As first reported by The War Zone, the U.S. Navy is now lining up the acquisition of additional F-16 aggressor jets to supplement the F/A-18E/F Super Hornets that are now headed to one of its dedicated adversary squadrons, VFC-12, the “Fighting Omars,” based at Naval Air Station Oceana, Virginia. The F-16s are required since there’s a shortage of the earlier Block I Super Hornets available for the high-end adversary mission.
The move was confirmed recently by Seapower Magazine, who quoted Vice Admiral John Mustin, chief of Navy Reserve, in his statement to the defense subcommittee of the House Appropriations Committee on May 4. Mustin outlined plans to boost the Navy’s high-end adversary force with second-hand F-16s drawn from Air Force and Air National Guard stocks.
The plan to add more Vipers on top of those F-16A/Bs already operated by Topgun instructors at Naval Air Station Fallon, Nevada, is just one part of a revamp of the adversary fleet that Mustin recommended. He also called for upgrades to these jets, including infrared search and track systems and further evolution of the ‘Red Net’ tactical and situational awareness datalink that you can read more about here.
It also follows the trend established by the U.S. Air Force when that service announced it was to enhance its aggressor capabilities by using early examples of the F-35A and younger F-16C/Ds to equip the 65th Aggressor Squadron.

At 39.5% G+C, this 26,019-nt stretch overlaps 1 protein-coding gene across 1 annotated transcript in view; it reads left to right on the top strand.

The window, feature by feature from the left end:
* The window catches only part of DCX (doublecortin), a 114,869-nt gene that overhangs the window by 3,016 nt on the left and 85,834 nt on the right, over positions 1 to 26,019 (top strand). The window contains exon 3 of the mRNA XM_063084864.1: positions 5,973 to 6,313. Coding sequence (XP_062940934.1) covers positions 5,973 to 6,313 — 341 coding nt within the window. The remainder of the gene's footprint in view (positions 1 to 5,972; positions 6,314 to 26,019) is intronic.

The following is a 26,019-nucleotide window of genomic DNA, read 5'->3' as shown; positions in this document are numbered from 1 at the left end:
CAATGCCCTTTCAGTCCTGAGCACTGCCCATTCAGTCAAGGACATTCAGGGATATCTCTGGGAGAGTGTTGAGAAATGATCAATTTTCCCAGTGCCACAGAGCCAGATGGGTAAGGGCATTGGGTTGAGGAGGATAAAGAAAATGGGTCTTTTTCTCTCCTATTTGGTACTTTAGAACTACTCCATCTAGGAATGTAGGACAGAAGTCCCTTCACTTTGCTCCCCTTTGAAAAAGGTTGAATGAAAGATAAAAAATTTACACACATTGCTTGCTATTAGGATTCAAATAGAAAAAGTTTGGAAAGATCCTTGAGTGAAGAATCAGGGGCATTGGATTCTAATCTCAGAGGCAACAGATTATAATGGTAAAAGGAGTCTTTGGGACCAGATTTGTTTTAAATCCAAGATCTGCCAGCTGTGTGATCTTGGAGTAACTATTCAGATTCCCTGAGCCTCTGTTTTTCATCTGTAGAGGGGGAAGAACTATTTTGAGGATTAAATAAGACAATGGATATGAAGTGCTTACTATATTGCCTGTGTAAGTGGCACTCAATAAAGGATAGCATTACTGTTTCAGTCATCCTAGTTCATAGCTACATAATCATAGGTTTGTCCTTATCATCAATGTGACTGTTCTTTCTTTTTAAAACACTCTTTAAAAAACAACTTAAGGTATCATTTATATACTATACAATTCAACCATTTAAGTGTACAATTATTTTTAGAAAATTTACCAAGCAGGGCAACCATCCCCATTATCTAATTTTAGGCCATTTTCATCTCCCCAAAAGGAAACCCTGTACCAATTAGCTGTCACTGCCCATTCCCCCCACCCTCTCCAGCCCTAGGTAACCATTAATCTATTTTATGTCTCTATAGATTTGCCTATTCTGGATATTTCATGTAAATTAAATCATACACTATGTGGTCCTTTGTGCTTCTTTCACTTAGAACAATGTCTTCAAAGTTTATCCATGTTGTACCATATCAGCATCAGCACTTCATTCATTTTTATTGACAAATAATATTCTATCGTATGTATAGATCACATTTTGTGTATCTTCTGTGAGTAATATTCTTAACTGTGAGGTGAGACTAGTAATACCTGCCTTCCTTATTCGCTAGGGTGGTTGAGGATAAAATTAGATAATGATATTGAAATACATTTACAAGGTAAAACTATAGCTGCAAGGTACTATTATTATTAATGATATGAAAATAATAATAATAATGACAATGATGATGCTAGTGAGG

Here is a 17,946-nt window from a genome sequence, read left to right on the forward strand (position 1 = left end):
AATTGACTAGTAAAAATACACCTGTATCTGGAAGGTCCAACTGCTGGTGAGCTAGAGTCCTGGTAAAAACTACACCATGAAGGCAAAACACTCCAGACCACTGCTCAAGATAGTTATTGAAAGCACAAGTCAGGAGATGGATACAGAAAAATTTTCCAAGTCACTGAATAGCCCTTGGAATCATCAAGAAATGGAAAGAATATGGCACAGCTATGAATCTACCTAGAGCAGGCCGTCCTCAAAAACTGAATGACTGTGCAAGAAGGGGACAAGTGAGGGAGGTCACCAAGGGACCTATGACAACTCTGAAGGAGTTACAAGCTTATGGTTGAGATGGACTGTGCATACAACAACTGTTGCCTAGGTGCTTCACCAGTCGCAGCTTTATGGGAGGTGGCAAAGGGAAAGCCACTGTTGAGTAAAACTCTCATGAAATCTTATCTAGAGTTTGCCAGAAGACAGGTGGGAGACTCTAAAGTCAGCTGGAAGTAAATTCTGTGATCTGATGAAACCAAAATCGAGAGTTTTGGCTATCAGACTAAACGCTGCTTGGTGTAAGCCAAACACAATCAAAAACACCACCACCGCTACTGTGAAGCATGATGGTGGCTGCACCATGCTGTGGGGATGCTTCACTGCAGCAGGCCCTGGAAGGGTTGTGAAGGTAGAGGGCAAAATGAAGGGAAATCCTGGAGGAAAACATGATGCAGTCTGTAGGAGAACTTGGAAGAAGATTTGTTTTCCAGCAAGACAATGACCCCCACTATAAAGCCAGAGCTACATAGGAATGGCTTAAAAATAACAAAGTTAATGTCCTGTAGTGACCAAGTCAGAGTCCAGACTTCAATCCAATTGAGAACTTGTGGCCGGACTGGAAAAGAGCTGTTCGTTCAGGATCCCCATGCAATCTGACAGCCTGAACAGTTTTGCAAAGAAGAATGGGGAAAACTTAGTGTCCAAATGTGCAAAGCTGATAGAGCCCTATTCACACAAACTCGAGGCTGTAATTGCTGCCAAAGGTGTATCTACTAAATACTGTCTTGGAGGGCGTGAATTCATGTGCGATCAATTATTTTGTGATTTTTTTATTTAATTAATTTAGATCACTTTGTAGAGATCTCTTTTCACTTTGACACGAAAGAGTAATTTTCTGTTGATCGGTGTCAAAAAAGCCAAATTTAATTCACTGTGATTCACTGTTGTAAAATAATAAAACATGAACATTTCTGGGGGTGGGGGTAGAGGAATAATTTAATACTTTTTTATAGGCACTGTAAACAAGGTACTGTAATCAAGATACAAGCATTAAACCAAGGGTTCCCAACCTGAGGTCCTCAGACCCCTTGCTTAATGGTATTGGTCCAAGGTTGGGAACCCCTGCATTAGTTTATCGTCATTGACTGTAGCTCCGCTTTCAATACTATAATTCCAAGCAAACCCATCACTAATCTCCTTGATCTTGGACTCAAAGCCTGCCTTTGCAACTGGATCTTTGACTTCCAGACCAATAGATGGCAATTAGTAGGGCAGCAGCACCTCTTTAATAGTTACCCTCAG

The possibility of acquiring more Navy F-16 aggressors emerged last year and was addressed in this piece of ours detailing the Navy’s plans to replace the ‘legacy’ Hornets within VFC-12 for early examples of the F/A-18E/F Super Hornet. That transition is scheduled to be completed by October this year and it will also bring some new color schemes representative of aircraft flown by certain threat nations.
In the process, VFC-12 will become the first Navy aggressor unit to fly the Super Hornet as part of the Navy’s ongoing process of retiring the ‘legacy’ Hornet, although Topgun also operates a handful of F/A-18E/F, toos. Many of the ‘legacy’ Hornets have extremely high flight hours, making them increasingly costly to operate, with a stated cost per flight hour for the type pegged at $44,000. The new jets will also bring some notable enhancements to meet increasing demands for more robust ‘bandit’ threat training.
But that leaves another high-end adversary squadron, VFA-204, the “River Rattlers,” still flying ‘legacy’ Hornets out of Naval Air Station Joint Reserve Base New Orleans, Louisiana. Between them, VFC-12 and VFA-204 now fly 27 F/A-18A+ and C/D model Hornets and with VFC-12 poised to swap its jets for Super Hornets, VFA-204 would likely receive the second-hand F-16s. Otherwise, only the U.S. Naval Test Pilot’s School (TPS), and the Naval Fighter Weapons School, better known as Topgun, are still flying the Navy ‘legacy’ Hornets.
Outside the high-end adversary community, the Navy also flies 31 F-5N/F Tiger II jets for replicating low-to-mid level threats. These serve with VFC-13 at Fallon and VFC-111 at Naval Air Station Key West, Florida and the force will be expanded by adding another 11 F-5E/F…